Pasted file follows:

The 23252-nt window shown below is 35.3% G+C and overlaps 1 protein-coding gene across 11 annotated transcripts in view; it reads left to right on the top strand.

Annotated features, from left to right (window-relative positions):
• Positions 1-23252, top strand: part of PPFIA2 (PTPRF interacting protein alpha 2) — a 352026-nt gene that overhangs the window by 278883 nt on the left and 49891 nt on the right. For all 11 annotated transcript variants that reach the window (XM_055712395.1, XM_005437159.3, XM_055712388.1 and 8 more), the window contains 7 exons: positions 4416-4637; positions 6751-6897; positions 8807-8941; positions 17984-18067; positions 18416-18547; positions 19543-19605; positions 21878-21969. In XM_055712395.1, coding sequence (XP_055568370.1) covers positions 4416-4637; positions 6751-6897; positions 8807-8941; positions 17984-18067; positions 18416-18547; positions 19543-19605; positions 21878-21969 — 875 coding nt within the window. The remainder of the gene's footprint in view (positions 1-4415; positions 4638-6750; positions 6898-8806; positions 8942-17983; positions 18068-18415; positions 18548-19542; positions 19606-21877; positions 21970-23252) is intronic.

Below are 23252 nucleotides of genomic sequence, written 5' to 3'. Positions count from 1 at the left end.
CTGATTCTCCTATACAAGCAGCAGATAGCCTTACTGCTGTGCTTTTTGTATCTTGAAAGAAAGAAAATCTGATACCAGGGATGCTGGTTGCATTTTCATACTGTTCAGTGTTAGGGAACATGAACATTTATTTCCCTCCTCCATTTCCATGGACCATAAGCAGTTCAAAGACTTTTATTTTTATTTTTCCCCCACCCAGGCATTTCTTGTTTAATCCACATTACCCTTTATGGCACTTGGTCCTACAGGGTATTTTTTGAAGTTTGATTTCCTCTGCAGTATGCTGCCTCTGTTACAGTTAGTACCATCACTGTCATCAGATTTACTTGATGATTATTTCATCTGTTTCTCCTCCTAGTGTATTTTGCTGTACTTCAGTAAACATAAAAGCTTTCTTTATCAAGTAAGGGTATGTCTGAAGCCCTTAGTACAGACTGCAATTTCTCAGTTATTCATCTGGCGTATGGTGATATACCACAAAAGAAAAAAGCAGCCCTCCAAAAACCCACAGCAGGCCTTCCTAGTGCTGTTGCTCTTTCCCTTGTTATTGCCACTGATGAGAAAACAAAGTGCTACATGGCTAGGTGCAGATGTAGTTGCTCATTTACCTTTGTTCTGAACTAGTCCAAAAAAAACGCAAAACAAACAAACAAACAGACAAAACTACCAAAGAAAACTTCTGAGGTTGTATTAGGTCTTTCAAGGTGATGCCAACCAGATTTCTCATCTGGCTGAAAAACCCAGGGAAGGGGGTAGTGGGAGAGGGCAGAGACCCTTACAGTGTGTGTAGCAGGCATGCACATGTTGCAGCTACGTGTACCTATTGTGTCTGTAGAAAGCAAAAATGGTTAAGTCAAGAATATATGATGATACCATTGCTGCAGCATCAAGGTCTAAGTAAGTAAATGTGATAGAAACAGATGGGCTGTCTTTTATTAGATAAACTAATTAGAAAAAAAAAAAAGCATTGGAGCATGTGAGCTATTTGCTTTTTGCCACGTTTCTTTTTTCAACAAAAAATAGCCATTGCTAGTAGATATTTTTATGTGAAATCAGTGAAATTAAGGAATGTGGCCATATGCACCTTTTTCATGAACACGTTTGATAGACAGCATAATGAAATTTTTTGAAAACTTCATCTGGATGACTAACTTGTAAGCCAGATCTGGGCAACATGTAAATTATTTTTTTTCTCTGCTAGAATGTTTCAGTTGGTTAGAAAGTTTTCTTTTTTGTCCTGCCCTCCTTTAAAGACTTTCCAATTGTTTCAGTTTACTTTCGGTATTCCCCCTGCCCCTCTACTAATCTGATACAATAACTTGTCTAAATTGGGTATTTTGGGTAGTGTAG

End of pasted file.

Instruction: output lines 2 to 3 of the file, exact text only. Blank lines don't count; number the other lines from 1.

Annotated features, from left to right (window-relative positions):
• Positions 1-23252, top strand: part of PPFIA2 (PTPRF interacting protein alpha 2) — a 352026-nt gene that overhangs the window by 278883 nt on the left and 49891 nt on the right. For all 11 annotated transcript variants that reach the window (XM_055712395.1, XM_005437159.3, XM_055712388.1 and 8 more), the window contains 7 exons: positions 4416-4637; positions 6751-6897; positions 8807-8941; positions 17984-18067; positions 18416-18547; positions 19543-19605; positions 21878-21969. In XM_055712395.1, coding sequence (XP_055568370.1) covers positions 4416-4637; positions 6751-6897; positions 8807-8941; positions 17984-18067; positions 18416-18547; positions 19543-19605; positions 21878-21969 — 875 coding nt within the window. The remainder of the gene's footprint in view (positions 1-4415; positions 4638-6750; positions 6898-8806; positions 8942-17983; positions 18068-18415; positions 18548-19542; positions 19606-21877; positions 21970-23252) is intronic.